Lerner service grows with increasing number of daily visitors – The GW Hatchet

Thousands of students are returning to Lerner Health and Wellness Center after more than a year of limited bookings due to the COVID-19 pandemic.

University spokeswoman Crystal Nosal said nearly 4,500 students had consulted Lerner on Friday for more than 15,000 visits since August 23, after bookings and shorter training sessions limited faculty operations last year as the campus population remained low during the coronavirus pandemic. She said officials are focusing on keeping the facility clean to allay the concerns of people who may be hesitant to exercise indoors due to the coronavirus pandemic.

Nosal said nearly 1,000 students use Lerner every day of the week, which is lower than pre-pandemic averages, but significantly higher than at the start of the year, while the reduced service limited the student access to the gymnasium. She said more than 400 students use Lerner per day on weekends, but they expect the visitor rate to decline as exams and classes increase student workloads.

“The center is busy, and returning students are eager to return to a place they have visited often, and our students who are new to campus are figuring out what their semester routine will look like in incorporating physical fitness into their schedule. “Nosal said in an email.

Nosal declined to say how many people visited Lerner on a daily basis before and during the pandemic.

She said DC’s coronavirus guidelines required Lerner to shut down from March 2020 to that year’s fall semester, when authorities began allowing students on campus to schedule hourly training blocks in that year. establishment.

Nosal said Lerner and housekeeping staff regularly clean and disinfect all surfaces in the gym, including fitness equipment, to keep the building sanitized. She said officials provide disinfectant spray, cleaning wipes and paper towels to visitors and ask people to clean the equipment after each use.

“The cleanliness of the entire facility remains a very high priority for Lerner’s team, so we continue to work closely with our housekeeping team to regularly clean and disinfect all surfaces in the facility. , including fitness equipment, ”she said.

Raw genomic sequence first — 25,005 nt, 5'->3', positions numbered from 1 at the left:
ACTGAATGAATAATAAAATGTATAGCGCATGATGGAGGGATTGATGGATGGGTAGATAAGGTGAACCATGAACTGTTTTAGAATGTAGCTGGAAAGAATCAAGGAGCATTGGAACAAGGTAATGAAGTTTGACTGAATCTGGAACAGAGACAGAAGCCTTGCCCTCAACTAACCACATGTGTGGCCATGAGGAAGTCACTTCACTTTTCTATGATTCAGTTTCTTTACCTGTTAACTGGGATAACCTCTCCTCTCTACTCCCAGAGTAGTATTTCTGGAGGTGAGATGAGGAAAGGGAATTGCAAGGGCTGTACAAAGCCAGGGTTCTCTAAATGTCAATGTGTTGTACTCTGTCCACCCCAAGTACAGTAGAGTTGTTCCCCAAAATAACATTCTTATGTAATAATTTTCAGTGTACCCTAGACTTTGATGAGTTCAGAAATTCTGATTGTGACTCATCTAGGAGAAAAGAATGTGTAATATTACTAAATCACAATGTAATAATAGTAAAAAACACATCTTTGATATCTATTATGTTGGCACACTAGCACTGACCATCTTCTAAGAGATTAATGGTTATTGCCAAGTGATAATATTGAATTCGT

Nosal said Lerner’s workers regularly travel to each floor of the building to enforce the masking policy and report violations of the policy to student rights and responsibilities.

She said officials aimed to hire and train co-op students, which she said are necessary for the gymnasium to function fully, but Lerner is still several weeks away from reaching student staffing levels. ” optimal “.

Nosal said Lerner will continue to offer online fitness classes, like virtual yoga and zumba, and that students can purchase a semester pass to weekly fitness classes for $ 79.

“While we know that many are excited to work out indoors at the gym, we realize that some in our community may still be hesitant to exercise indoors,” she said. “For that reason, this fall we are offering a hybrid fitness program with in-person and virtual offerings, and the program can be viewed online.”

In interviews, ten students said officials effectively enforce the mask’s mandate through ground checks, but social distancing restrictions and equipment sanitation can sometimes be overlooked.

Freshman Vivian Ealy, who uses the gym three times a week, said she mostly felt safe training at Lerner because students need to be vaccinated and show their coronavirus clearance status before they enter the building. But she is concerned that some people will not clean weightlifting equipment after each use, which she says can cause hygiene or coronavirus issues.

“We have to wipe down the equipment after using it,” Vivian said. “I know some people don’t because you have to trust people to do it, so I’m not really sure the equipment gets totally wiped out every time.”

She also said the “small” size of the weightlifting hall can make it difficult to fully meet social distancing requirements.

“The weight room is quite small,” she said. “So when it’s really crowded, everyone is crowded, breathing heavily and sweating, so it’s a little dangerous.”

Katherine Phillips visits Lerner several days a week, but said the recent spike in coronavirus cases over the past two weeks worried her, especially when the gym can get crowded. She said she was surprised the University didn’t continue to require reservations for gym use like last year to help control potential overcrowding.

The daily number of coronavirus cases and the University’s positivity rate hit all-time highs earlier this month, with 45 cases and a positivity rate of 2.91%, according to the COVID Testing Dashboard -19 from GW.

“The gym is really small, so I think there will be a risk unless they start to spread things out, but then there wouldn’t be enough equipment for everyone,” he said. she declared. “They don’t really have a good option there, everything is very close to each other.”

Junior Taylor Barr said he felt safe working at Lerner because staff enforce the mask mandate more strictly than in most classrooms as they patrol each floor and immediately tell students to wear mask them when someone takes it off.

“It’s probably better than a classroom honestly,” Barr said. “Because in some classes people have their masks under their noses, but there they have panels to put your mask specifically above your nose. “


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